ACOUSTIC TRIANGLE 2005 TOUR
ROMSEY ABBEY, HAMPSHIRE
A Romsey Festival event, promoted by Audio-B Ltd. in association with
<I>Music in Romsey</I>.
The Abbey Church of St Mary and St. Ethelflaeda is a jewel of an early
Norman building which retains some rare Saxon remains. Situated in the
centre of the delightful market town of Romsey, the building can trace
its origins back to 907 AD, the year in which King Edward the Elder, son
of King Alfred the Great, first brought nuns here under the charge of
his daughter Elflaeda. The first stone church and nunnery were built
around 1000 AD. Work began on the present building in around 1120 with
the choir, transepts, a Lady Chapel at the East end and the first three
bays of the Nave, a fourth being added in 1150-1180. The last three
arches, in the Early English style, at the West end of the Nave were
added in 1230-1240, at which time over 100 nuns belonged to the
In 1349, the Black Death decimated the population and the number of nuns
declined to just 19. In the fifteenth Century, a second aisle on the
North side of the Abbey was built to accommodate a church (dedicated to
St. Lawrence) for the townspeople. Were it not for this shared use of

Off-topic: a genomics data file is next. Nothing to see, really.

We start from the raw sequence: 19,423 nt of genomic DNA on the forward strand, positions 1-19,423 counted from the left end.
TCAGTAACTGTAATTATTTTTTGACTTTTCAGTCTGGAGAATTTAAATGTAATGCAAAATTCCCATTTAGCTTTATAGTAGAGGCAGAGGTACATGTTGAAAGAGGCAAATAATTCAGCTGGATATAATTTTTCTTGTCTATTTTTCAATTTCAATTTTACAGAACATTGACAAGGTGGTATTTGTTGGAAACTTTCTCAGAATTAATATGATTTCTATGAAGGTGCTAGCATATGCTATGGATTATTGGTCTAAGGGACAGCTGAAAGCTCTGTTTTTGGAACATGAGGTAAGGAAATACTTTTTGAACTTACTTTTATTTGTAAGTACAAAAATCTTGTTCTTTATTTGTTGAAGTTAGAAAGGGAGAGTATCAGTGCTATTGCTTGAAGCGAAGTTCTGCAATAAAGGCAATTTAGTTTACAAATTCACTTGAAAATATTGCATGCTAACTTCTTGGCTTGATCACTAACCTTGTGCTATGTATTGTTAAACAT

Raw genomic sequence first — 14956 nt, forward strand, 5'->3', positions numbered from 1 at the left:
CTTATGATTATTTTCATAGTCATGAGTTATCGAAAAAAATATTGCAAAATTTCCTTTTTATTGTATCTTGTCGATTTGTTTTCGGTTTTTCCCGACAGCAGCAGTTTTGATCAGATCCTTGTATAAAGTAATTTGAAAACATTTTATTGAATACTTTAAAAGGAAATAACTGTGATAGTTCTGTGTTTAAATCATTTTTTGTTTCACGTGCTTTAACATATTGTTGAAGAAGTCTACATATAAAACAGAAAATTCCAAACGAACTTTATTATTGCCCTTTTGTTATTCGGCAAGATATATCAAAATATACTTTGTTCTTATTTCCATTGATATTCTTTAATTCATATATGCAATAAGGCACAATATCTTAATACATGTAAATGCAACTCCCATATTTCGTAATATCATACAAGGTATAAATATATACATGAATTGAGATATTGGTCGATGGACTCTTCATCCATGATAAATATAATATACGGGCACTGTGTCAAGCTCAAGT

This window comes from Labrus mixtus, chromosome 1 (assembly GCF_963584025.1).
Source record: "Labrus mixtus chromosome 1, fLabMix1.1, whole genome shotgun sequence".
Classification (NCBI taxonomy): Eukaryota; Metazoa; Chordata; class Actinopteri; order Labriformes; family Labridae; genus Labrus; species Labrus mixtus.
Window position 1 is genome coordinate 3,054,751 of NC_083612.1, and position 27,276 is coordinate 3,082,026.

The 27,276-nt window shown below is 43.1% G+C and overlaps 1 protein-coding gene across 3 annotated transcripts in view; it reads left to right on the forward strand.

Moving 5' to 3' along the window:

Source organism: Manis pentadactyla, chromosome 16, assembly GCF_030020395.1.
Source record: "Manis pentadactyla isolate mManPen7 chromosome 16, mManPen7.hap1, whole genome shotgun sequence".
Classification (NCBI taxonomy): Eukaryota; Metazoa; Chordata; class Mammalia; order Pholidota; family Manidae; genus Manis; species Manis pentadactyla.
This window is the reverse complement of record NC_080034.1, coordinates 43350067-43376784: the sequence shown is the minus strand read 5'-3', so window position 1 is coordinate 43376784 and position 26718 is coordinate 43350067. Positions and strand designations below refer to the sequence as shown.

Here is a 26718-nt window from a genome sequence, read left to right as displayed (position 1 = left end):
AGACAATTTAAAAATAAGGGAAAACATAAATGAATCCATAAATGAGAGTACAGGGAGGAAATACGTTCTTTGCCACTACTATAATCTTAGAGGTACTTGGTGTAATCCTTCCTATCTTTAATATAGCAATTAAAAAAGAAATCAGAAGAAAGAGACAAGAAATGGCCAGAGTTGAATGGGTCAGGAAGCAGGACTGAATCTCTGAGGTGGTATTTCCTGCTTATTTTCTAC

the building, Romsey Abbey probably would have been demolished under
Henry VIII's dissolution of the monasteries in the late 1530s. The Abbey
was suppressed, its nuns dispersed and the Lady Chapel demolished in
1539. In 1544, however, the townspeople were allowed to buy the building
for use as their parish church. The sum of £100 was paid and the
magnificent building was saved. The townspeople later demolished the
extra aisle which had previously been built for them because the Abbey
was too large for their needs.
In 1643, during the English Civil War, Parliamentary troops entered the
Abbey, pulling up the seats and destroying the organ. A Puritan form of
worship was imposed under Oliver Cromwell's regime. The Eighteenth
Century witnessed a long period of neglect. In the Nineteenth, however,
the Abbey began a renaissance which has continued to this day.
Romsey Abbey, with its wonderful acoustic, has two superb resident
choirs, and hosts regular classical music concerts under the guidance of
Music in Romsey.
Special thanks to Edna and Mike Rowland.
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